After two and a half years of contract negotiations, the University of Rhode Island’s Part-Time Faculty Union received an offer last week from the university: a $200 per course pay increase over a five-year period.

“It’s an embarrassment,” said PTFU President Edward Inman III. Currently, the university’s part-time faculty make $3,538 per course. Professors teach an average of between one and three courses and when preparation and other out-of-class time are considered, adjunct professors across the country, as well as many at URI, argue that they are being paid less than the minimum wage. Just this January, the United States House of Representatives released a study stating that the majority of adjunct faculty across the country live below the poverty line. Most survive by working between numerous universities.

“They’re hungry people,” Inman said about many of the professors he represents.

This semester, 29 percent of URI courses are taught by some of the university’s 485 current part-time faculty, according to statistics compiled by the PTFU. Nationally, adjuncts make up more than 76 percent of all college faculty.

“We’re an integral part of the community here at URI, and yet we’re not treated like that,” said Inman, comparing part-time faculty to the university’s “invisible army.” “We’re doing the work, and we’re gladly doing it, but we want to be recognized,” he said.

The union is looking for an increase to $8,000 per course, as well as health benefits, tuition waivers and multi-year contracts. According to Dr. Dorothy F. Donnelly, who has been working with the union since it was founded in 2011, these are benefits that are offered by most other similar institutions in New England.

“It’s still a bargain for the institution,” Inman said. According to the American Association of University Professors, an average full professor’s salary at URI is $105,600, associate professors earn $77,900 and assistant professors receive $68,600. Extrapolating from those statistics, URI’s full-time professors who teach three classes each semester are paid between $11,433 and $17,600 per course.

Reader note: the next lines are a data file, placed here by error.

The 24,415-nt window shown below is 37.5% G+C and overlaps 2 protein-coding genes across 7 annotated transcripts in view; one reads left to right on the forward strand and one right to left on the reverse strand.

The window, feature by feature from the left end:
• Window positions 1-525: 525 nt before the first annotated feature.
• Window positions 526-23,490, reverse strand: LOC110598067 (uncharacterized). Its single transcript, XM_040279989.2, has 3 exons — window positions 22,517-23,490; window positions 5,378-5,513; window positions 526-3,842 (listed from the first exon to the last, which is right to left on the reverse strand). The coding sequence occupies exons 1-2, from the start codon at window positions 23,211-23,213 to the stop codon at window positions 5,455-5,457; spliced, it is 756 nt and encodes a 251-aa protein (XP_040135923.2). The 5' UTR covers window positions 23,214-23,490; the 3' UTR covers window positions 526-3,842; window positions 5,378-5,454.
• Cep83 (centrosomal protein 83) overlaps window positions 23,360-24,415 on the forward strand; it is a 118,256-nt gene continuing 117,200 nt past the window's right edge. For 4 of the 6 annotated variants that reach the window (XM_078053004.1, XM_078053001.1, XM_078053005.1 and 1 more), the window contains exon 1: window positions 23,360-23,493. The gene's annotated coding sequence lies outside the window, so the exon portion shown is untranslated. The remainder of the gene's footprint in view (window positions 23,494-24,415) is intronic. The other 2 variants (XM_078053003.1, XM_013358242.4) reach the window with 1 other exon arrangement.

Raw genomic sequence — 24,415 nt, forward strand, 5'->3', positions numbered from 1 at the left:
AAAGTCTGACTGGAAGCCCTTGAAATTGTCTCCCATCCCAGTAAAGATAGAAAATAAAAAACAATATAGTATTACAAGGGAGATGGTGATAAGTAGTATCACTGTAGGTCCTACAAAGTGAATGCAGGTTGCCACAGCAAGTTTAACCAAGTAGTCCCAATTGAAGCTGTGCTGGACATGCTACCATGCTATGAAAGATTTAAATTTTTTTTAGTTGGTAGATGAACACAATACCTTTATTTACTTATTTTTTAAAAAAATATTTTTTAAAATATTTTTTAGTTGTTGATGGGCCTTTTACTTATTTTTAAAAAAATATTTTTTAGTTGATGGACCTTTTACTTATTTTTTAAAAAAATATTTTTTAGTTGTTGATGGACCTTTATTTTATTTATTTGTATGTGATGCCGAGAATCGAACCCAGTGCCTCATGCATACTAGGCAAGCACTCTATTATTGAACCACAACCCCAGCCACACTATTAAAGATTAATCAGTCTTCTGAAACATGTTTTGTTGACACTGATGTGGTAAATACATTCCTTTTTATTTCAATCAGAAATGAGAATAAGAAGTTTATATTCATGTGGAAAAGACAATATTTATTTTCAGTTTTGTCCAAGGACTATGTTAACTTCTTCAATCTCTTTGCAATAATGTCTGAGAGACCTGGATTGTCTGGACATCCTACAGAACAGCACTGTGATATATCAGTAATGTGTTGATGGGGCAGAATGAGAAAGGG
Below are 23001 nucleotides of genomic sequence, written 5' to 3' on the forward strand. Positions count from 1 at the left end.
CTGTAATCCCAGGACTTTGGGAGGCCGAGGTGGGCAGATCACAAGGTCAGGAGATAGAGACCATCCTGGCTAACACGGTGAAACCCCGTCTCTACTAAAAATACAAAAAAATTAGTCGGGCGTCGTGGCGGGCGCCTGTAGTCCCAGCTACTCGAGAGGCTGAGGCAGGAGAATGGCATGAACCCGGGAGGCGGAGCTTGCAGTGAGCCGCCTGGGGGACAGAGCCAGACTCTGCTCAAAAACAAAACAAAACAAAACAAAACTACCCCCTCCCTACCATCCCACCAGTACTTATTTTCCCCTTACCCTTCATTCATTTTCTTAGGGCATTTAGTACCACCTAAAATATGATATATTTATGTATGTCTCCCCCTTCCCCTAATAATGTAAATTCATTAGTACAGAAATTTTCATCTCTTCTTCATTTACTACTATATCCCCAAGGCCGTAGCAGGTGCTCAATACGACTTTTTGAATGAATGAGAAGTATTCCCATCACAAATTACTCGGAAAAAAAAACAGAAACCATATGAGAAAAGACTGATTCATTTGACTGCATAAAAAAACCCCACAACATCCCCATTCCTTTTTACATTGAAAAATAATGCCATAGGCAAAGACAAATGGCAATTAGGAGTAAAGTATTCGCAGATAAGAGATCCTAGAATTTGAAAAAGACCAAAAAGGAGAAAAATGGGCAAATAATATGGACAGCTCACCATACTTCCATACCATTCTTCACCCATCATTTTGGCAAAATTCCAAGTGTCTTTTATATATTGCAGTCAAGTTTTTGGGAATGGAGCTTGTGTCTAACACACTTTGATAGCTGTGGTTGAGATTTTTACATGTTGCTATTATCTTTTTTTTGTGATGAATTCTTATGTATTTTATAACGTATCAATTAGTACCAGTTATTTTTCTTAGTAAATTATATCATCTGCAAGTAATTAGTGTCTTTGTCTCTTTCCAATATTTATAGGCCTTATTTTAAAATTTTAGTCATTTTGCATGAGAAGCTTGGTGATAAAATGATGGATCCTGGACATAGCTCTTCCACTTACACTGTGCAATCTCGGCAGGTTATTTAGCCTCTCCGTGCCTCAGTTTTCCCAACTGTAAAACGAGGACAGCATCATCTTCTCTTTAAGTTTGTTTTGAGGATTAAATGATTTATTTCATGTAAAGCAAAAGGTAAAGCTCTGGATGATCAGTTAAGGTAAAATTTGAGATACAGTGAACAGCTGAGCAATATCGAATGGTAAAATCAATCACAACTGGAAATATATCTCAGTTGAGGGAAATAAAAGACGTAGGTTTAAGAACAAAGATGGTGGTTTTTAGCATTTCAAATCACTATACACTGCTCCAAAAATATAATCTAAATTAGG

“The university is making a significant amount of money on the work that we do,” Inman said.

“What am I going to be doing this time next year? What am I going to be doing this time next semester?” said adjunct English professor Robert Leuci. “I get paid the same amount of money as a guy who delivers pizza. Or less.”

On top of many adjunct professor’s financial concerns, they also worry about job security. Adjunct professors often do not learn that they either do or do not have a class until nearly 10 days before classes begin and, unlike full-time professors, they do not receive compensation if their class does not run. Similarly, retention from semester to semester is a question often on professor’s minds.

According to Inman, the constant fluctuation of adjunct professors harms the “continuity of knowledge” at the university, which in his mind has the largest impact on students. The increased travel and decreased compensation also cuts into the amount of time professors have to spend with students and the unpredictability of the courses they teach can even impact students who sign up for a class for that specific professor, Inman added.

It is the university’s policy not to comment on ongoing contract negotiations. When asked to comment generally on URI’s part-time faculty or to some of the facts presented by the PTFU, neither the provost’s office nor the human resources department would offer a statement.

In Inman’s opinion, the university’s offer was simply “further confirmation that the university does not recognize the contribution we make to the university.”